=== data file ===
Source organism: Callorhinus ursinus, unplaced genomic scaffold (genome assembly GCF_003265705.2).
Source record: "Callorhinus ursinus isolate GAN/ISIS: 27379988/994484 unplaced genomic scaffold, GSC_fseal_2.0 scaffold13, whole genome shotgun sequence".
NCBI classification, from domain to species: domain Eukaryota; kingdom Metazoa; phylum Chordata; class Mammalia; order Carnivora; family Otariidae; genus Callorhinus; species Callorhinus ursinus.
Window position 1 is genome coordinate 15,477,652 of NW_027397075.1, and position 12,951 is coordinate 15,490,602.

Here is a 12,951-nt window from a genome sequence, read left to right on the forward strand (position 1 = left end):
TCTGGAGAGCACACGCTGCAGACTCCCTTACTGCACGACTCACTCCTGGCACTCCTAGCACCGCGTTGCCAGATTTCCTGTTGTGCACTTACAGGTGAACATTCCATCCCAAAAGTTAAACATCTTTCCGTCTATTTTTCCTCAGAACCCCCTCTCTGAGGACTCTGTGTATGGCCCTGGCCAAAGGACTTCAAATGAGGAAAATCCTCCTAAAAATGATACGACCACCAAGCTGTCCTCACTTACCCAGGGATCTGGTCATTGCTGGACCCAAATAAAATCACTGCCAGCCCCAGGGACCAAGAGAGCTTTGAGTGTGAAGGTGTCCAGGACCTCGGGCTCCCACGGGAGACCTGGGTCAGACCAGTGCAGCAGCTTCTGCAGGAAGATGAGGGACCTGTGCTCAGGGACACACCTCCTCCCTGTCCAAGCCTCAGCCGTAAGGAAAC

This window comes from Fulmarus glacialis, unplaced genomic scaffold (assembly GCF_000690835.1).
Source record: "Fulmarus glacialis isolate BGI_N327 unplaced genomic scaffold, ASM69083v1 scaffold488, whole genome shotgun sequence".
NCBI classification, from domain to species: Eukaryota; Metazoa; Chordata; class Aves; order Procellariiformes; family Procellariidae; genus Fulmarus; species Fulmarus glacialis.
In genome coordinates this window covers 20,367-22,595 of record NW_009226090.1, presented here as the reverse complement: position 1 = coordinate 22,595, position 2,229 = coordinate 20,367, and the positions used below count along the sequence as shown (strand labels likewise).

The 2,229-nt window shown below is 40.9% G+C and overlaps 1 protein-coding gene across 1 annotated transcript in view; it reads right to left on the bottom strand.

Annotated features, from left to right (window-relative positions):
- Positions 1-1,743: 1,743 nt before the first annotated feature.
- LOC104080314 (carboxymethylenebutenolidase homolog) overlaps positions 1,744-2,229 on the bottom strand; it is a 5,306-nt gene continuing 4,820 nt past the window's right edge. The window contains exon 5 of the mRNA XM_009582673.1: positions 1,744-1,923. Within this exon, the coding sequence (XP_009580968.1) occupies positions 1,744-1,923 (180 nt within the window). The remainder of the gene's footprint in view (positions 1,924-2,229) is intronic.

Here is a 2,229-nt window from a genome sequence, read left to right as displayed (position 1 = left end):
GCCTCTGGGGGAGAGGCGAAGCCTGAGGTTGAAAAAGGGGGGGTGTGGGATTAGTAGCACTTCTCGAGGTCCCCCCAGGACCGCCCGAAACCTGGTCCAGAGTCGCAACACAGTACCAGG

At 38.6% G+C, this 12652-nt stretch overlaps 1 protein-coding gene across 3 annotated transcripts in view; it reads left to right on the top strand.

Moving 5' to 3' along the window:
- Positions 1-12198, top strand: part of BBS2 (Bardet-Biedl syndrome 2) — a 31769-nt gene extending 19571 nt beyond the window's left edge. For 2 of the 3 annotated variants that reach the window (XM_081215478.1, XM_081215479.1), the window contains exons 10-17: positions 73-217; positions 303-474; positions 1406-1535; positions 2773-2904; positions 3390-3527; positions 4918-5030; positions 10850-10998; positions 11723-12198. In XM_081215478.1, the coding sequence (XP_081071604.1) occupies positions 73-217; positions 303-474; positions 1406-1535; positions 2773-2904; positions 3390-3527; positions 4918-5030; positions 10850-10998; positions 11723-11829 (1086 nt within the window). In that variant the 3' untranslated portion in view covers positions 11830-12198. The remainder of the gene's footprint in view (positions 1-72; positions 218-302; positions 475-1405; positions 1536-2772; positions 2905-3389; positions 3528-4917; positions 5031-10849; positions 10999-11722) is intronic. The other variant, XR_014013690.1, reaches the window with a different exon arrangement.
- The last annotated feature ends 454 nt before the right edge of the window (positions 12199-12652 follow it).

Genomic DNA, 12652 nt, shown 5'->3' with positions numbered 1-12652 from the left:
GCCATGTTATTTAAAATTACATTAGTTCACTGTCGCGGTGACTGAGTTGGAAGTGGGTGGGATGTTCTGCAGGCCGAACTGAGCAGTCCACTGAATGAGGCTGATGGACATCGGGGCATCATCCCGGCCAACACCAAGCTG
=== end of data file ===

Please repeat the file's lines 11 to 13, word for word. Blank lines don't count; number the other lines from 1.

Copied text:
The 2,229-nt window shown below is 40.9% G+C and overlaps 1 protein-coding gene across 1 annotated transcript in view; it reads right to left on the bottom strand.

Annotated features, from left to right (window-relative positions):
- Positions 1-1,743: 1,743 nt before the first annotated feature.